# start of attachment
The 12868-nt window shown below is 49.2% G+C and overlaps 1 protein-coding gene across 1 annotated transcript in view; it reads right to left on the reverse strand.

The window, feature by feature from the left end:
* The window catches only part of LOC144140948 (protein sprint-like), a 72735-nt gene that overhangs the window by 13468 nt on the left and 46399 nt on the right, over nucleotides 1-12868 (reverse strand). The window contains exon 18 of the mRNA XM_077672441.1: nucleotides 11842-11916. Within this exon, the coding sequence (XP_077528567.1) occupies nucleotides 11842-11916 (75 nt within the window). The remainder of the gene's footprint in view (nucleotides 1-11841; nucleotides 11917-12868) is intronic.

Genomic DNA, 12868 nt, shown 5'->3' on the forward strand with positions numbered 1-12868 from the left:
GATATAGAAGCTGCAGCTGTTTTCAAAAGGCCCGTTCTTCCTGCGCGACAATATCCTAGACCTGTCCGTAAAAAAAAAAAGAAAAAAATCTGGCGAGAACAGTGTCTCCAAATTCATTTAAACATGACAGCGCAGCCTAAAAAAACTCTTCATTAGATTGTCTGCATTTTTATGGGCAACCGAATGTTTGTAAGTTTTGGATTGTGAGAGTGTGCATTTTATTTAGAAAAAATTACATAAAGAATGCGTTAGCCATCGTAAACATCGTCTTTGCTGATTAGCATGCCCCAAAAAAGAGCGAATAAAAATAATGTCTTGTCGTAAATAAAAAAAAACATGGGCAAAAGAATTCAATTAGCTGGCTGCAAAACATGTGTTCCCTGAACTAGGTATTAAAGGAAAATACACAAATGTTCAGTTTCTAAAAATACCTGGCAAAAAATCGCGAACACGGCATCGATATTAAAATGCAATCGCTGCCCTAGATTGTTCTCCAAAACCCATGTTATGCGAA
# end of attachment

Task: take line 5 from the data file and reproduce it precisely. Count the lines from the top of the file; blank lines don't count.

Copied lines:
GATATAGAAGCTGCAGCTGTTTTCAAAAGGCCCGTTCTTCCTGCGCGACAATATCCTAGACCTGTCCGTAAAAAAAAAAAGAAAAAAATCTGGCGAGAACAGTGTCTCCAAATTCATTTAAACATGACAGCGCAGCCTAAAAAAACTCTTCATTAGATTGTCTGCATTTTTATGGGCAACCGAATGTTTGTAAGTTTTGGATTGTGAGAGTGTGCATTTTATTTAGAAAAAATTACATAAAGAATGCGTTAGCCATCGTAAACATCGTCTTTGCTGATTAGCATGCCCCAAAAAAGAGCGAATAAAAATAATGTCTTGTCGTAAATAAAAAAAAACATGGGCAAAAGAATTCAATTAGCTGGCTGCAAAACATGTGTTCCCTGAACTAGGTATTAAAGGAAAATACACAAATGTTCAGTTTCTAAAAATACCTGGCAAAAAATCGCGAACACGGCATCGATATTAAAATGCAATCGCTGCCCTAGATTGTTCTCCAAAACCCATGTTATGCGAA